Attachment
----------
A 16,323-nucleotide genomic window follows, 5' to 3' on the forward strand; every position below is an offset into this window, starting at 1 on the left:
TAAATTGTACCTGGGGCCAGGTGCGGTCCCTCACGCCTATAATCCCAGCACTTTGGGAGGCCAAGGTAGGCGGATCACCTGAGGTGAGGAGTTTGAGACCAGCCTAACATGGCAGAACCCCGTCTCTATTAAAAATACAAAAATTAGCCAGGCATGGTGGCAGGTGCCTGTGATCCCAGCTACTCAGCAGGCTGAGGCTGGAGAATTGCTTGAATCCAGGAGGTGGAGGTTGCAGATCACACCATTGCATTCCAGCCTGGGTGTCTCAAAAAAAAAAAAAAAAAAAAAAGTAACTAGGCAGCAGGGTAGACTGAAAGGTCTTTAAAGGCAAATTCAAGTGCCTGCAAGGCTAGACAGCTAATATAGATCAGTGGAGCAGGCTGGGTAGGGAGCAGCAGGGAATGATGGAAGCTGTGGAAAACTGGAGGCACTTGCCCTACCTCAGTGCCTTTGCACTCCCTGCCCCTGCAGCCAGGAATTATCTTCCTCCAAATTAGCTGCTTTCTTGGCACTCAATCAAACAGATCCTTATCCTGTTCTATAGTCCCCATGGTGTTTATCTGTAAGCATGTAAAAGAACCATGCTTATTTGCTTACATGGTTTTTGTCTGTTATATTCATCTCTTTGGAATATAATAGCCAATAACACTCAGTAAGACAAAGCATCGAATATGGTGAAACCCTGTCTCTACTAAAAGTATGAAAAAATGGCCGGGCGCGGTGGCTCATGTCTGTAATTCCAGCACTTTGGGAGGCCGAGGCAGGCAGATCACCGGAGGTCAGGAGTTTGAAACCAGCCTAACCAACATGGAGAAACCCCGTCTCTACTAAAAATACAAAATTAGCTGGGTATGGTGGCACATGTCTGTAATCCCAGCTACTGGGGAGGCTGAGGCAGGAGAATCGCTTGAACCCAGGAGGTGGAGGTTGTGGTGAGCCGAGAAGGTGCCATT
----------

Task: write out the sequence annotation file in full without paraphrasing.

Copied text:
A 16,323-nucleotide genomic window follows, 5' to 3' on the forward strand; every position below is an offset into this window, starting at 1 on the left:
TAAATTGTACCTGGGGCCAGGTGCGGTCCCTCACGCCTATAATCCCAGCACTTTGGGAGGCCAAGGTAGGCGGATCACCTGAGGTGAGGAGTTTGAGACCAGCCTAACATGGCAGAACCCCGTCTCTATTAAAAATACAAAAATTAGCCAGGCATGGTGGCAGGTGCCTGTGATCCCAGCTACTCAGCAGGCTGAGGCTGGAGAATTGCTTGAATCCAGGAGGTGGAGGTTGCAGATCACACCATTGCATTCCAGCCTGGGTGTCTCAAAAAAAAAAAAAAAAAAAAAAGTAACTAGGCAGCAGGGTAGACTGAAAGGTCTTTAAAGGCAAATTCAAGTGCCTGCAAGGCTAGACAGCTAATATAGATCAGTGGAGCAGGCTGGGTAGGGAGCAGCAGGGAATGATGGAAGCTGTGGAAAACTGGAGGCACTTGCCCTACCTCAGTGCCTTTGCACTCCCTGCCCCTGCAGCCAGGAATTATCTTCCTCCAAATTAGCTGCTTTCTTGGCACTCAATCAAACAGATCCTTATCCTGTTCTATAGTCCCCATGGTGTTTATCTGTAAGCATGTAAAAGAACCATGCTTATTTGCTTACATGGTTTTTGTCTGTTATATTCATCTCTTTGGAATATAATAGCCAATAACACTCAGTAAGACAAAGCATCGAATATGGTGAAACCCTGTCTCTACTAAAAGTATGAAAAAATGGCCGGGCGCGGTGGCTCATGTCTGTAATTCCAGCACTTTGGGAGGCCGAGGCAGGCAGATCACCGGAGGTCAGGAGTTTGAAACCAGCCTAACCAACATGGAGAAACCCCGTCTCTACTAAAAATACAAAATTAGCTGGGTATGGTGGCACATGTCTGTAATCCCAGCTACTGGGGAGGCTGAGGCAGGAGAATCGCTTGAACCCAGGAGGTGGAGGTTGTGGTGAGCCGAGAAGGTGCCATT